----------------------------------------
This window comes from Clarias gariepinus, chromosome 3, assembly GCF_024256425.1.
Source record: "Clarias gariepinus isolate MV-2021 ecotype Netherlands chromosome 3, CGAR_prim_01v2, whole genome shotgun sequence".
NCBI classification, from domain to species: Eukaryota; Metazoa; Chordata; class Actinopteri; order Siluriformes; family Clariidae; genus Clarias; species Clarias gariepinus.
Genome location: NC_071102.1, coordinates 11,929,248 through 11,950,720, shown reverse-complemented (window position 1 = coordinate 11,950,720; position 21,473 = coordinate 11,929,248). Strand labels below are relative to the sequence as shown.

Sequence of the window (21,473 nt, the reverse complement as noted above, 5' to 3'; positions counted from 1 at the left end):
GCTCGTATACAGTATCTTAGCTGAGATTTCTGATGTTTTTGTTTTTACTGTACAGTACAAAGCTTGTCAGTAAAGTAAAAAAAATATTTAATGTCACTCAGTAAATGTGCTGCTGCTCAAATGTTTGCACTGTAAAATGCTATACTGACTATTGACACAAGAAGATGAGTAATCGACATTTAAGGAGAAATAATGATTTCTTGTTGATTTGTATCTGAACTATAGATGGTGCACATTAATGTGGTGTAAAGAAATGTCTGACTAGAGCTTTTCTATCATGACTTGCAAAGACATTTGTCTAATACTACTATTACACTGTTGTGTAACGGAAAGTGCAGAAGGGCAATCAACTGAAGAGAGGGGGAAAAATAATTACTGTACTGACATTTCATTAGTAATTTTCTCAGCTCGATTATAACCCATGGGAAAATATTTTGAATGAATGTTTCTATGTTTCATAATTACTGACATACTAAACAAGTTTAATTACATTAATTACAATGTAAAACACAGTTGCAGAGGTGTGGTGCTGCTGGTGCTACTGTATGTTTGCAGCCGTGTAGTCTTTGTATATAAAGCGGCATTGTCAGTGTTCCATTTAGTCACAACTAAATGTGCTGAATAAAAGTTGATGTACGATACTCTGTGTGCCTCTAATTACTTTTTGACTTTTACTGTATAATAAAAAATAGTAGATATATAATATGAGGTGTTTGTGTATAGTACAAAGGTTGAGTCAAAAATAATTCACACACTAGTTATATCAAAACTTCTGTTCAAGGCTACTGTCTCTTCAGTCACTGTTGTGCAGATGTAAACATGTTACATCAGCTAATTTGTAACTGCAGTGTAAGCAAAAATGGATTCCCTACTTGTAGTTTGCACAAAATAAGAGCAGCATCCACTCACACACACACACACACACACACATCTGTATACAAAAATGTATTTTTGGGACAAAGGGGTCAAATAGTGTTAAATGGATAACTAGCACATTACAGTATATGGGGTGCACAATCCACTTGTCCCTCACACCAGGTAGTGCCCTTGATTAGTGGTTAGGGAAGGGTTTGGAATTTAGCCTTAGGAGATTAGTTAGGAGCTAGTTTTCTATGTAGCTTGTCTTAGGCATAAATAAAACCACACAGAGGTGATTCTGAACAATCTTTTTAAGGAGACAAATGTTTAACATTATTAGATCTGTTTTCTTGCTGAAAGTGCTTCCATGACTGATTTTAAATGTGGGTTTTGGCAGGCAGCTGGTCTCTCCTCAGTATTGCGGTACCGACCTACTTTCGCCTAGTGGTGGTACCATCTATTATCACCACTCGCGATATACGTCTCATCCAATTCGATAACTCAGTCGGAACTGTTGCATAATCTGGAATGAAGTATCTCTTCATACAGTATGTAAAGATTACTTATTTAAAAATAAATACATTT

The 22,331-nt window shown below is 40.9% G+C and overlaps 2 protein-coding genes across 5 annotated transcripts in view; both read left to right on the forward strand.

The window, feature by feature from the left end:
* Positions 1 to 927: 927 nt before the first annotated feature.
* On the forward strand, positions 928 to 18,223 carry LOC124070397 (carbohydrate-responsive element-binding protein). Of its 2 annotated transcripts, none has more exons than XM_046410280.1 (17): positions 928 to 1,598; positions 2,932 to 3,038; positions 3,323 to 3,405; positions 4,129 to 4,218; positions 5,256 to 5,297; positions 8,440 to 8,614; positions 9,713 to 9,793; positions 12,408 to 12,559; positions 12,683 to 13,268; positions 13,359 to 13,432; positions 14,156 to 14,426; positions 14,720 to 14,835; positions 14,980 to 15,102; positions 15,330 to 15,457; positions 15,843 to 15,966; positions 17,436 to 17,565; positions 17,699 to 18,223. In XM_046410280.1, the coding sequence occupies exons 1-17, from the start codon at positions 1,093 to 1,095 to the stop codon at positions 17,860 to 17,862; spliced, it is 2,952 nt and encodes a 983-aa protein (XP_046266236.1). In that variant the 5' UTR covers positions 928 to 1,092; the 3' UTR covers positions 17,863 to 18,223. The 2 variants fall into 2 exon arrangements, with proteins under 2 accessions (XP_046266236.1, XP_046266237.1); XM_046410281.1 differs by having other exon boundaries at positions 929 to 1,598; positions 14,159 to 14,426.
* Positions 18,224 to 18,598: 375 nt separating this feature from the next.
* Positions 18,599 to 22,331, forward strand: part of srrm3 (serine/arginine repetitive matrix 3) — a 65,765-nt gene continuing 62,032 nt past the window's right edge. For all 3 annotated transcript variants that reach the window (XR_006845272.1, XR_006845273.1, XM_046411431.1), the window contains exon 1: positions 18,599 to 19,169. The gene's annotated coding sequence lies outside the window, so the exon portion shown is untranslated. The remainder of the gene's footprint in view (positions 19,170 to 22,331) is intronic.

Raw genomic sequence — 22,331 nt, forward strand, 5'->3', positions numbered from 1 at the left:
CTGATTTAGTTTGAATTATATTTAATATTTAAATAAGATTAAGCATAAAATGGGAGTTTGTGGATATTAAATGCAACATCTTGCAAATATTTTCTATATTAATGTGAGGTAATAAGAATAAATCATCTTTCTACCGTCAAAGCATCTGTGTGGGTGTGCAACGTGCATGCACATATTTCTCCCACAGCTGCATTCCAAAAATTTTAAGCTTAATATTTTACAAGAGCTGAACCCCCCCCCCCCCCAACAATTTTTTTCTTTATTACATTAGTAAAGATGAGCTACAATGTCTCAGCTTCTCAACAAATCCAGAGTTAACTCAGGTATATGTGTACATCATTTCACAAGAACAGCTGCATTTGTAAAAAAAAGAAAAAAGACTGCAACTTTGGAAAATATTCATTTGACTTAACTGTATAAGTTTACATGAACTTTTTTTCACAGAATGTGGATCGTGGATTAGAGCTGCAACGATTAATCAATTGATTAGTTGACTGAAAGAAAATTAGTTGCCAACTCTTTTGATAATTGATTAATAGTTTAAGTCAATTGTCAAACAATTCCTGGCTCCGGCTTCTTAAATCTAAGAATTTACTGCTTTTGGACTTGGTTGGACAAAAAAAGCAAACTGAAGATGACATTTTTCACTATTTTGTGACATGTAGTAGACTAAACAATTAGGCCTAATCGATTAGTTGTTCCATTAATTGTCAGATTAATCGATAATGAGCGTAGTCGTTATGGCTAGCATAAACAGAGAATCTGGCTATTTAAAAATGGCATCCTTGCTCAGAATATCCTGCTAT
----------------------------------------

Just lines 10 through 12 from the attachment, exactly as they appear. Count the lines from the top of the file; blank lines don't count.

* On the forward strand, positions 928 to 18,223 carry LOC124070397 (carbohydrate-responsive element-binding protein). Of its 2 annotated transcripts, none has more exons than XM_046410280.1 (17): positions 928 to 1,598; positions 2,932 to 3,038; positions 3,323 to 3,405; positions 4,129 to 4,218; positions 5,256 to 5,297; positions 8,440 to 8,614; positions 9,713 to 9,793; positions 12,408 to 12,559; positions 12,683 to 13,268; positions 13,359 to 13,432; positions 14,156 to 14,426; positions 14,720 to 14,835; positions 14,980 to 15,102; positions 15,330 to 15,457; positions 15,843 to 15,966; positions 17,436 to 17,565; positions 17,699 to 18,223. In XM_046410280.1, the coding sequence occupies exons 1-17, from the start codon at positions 1,093 to 1,095 to the stop codon at positions 17,860 to 17,862; spliced, it is 2,952 nt and encodes a 983-aa protein (XP_046266236.1). In that variant the 5' UTR covers positions 928 to 1,092; the 3' UTR covers positions 17,863 to 18,223. The 2 variants fall into 2 exon arrangements, with proteins under 2 accessions (XP_046266236.1, XP_046266237.1); XM_046410281.1 differs by having other exon boundaries at positions 929 to 1,598; positions 14,159 to 14,426.
* Positions 18,224 to 18,598: 375 nt separating this feature from the next.
* Positions 18,599 to 22,331, forward strand: part of srrm3 (serine/arginine repetitive matrix 3) — a 65,765-nt gene continuing 62,032 nt past the window's right edge. For all 3 annotated transcript variants that reach the window (XR_006845272.1, XR_006845273.1, XM_046411431.1), the window contains exon 1: positions 18,599 to 19,169. The gene's annotated coding sequence lies outside the window, so the exon portion shown is untranslated. The remainder of the gene's footprint in view (positions 19,170 to 22,331) is intronic.